8 months, 1 week ago

Party political literature: always read the label

On our quest to find party political literature passing itself off as newspapers and magazines, our attention has been drawn to this pamphlet from the Conservatives. ‘You & your family’ bears more than a passing resemblance to real life mags like Pick me up and Chat, albeit with a political twist.

We wrote about political parties churning out fake local newspapers yesterday, and as with many of those examples, this pamphlet only seems to indicate that it originates from a political party in the small print at the bottom of the front page. And if they’re thinking of making this a regular feature, there is already a parenting magazine in the USA that shares the name.

Props to First Draft for finding this one. Please do tweet or email us at team@fullfact.org if you spot any more.

8 months, 1 week ago

Sajid Javid on homelessness

This morning on Sky News, Sajid Javid claimed that homelessness had fallen by half following a 2008 peak under Labour.

This does not seem correct. Homelessness in England was about the same in 2017 as in 2008, and has risen since 2010, by the main measure.

We’ve asked the Conservatives whether Mr Javid was referring to something else.

We’ll publish a full fact check shortly.

8 months, 1 week ago

Sign of the Times: Party political "newspapers"

As sure as night follows day, an election campaign leads to a flurry of dodgy graphs being printed on campaign leaflets. 

But another feature, which has been discussed less, is election campaign material which appears to be something else altogether. 

Consider this leaflet from the Liberal Democrats, which was spotted in Winchester, and is made up to look like a local newspaper. It includes a made up title, “Mid Hampshire Gazette”, and refers to itself as a “free newspaper”.

The front page of the newspaper sings the praises of Jo Swinson and local Lib Dem candidate Paula Ferguson, and it’s only in the small print in the top right hand corner that it’s clarified that this isn’t a genuine local newspaper, but party literature.

Katie French, who edits the nearby Basingstoke Gazette said: “This is a flagrant attempt to manipulate voters by presenting them an advertisement in the form of a front page news story. Frankly it is insulting to the public who deserve better from one of the leading political parties.”

It’s far from the only example this election. The Liberal Democrats did something very similar in Lambeth, circulating campaign material in the form of a “newspaper” they called“Lambeth News”. 

The Conservatives have circulated similar materials made to look like local newspapers in Pudsey, West Yorkshire and West Bromwich West. The Pudsey edition bears a passing resemblance to the Pudsey Times, a genuine local paper which previously circulated in the area.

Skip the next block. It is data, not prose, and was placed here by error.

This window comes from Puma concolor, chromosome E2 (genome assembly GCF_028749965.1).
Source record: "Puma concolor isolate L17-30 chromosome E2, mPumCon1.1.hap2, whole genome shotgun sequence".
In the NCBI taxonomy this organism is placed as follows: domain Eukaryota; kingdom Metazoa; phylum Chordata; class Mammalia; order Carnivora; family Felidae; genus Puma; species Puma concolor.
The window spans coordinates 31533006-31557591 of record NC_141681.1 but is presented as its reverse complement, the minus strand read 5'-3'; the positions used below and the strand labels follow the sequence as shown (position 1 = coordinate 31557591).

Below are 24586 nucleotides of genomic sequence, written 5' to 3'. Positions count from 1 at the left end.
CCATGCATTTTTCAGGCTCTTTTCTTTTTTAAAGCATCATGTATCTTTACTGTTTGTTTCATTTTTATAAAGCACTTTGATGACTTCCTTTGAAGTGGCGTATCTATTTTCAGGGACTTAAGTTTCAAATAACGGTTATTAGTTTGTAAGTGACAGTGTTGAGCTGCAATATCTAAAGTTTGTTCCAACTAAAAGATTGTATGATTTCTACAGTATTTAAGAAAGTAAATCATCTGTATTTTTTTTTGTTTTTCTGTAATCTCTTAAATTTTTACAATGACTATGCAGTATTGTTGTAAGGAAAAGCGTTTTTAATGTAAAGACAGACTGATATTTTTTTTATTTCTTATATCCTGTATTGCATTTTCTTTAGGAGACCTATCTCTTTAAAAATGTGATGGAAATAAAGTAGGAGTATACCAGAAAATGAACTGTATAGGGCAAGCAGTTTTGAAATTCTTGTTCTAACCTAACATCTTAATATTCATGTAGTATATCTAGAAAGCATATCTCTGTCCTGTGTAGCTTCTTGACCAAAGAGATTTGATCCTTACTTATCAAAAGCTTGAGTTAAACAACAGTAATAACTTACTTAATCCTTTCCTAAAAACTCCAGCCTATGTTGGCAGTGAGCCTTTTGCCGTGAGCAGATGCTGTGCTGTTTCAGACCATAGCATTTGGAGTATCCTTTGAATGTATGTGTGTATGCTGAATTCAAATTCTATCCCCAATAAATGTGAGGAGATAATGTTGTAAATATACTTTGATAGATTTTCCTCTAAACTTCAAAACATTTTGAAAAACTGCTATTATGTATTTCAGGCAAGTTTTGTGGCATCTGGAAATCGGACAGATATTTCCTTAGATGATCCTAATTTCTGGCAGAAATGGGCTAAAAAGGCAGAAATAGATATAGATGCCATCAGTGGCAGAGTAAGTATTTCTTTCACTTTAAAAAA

The Conservatives have also circulated materials with the appearance of a lifestyle magazine and local newsletter, neither of which contained any party branding on the front and only stated in the smallprint at the bottom the names of the candidates they were printed on behalf of.

Another example of a campaign newspaper comes from the Brexit party, but it makes clear that “The Brexiteer” is “the newspaper of the Brexit party” and that the front page article is “by Nigel Farage”.

We’ve not seen any examples from the other parties so far, but may have missed them. Please send us any you spot by emailing team@fullfact.org.

8 months, 1 week ago

Parliament didn't block the Queen's speech

On yesterday’s Andrew Marr show, Boris Johnson claimed that “one of the reasons we’re having this election is because we have a Queen’s Speech that was blocked by parliament”.

That’s incorrect. Parliament voted in favour of the government’s Queen’s Speech in October. The speech is put forward by the government, setting out its proposed policy agenda for the new session of parliament. Losing a vote on the speech has historically been considered as parliament showing it has lost confidence in the government.

8 months, 1 week ago

The Queen: Not Dead

On Sunday night, the Queen was trending on Twitter. As one Twitter joke goes, a name trending is usually a sign of very bad news.

People were debating whether a screenshot from a WhatsApp group had announced the death of Queen Elizabeth II. 

The WhatsApp screenshots do not have a date on them, but were posted on Sunday evening and said that the Queen’s supposed death would be announced at 9.30 am tomorrow. Considering the calm with which Monday has passed, it feels safe to say that the Queen is not dead. If something had happened to her, it would be odd for royal social accounts to be sharing photos from her grandson’s trip to Kuwait.  

However, it felt for some all too appropriate that in an era of chaotic and unpredictable news cycles, a head of state’s death might be leaked via a lads WhatsApp group.

WhatsApp has long been a source of rumours and misinformation, with monitoring the claims that spread there an almost impossible task. It’s worth taking the information found there with a pinch of scepticism.

If you’re interested in what actually happens, protocol-wise, when a monarch dies, you can read about that here.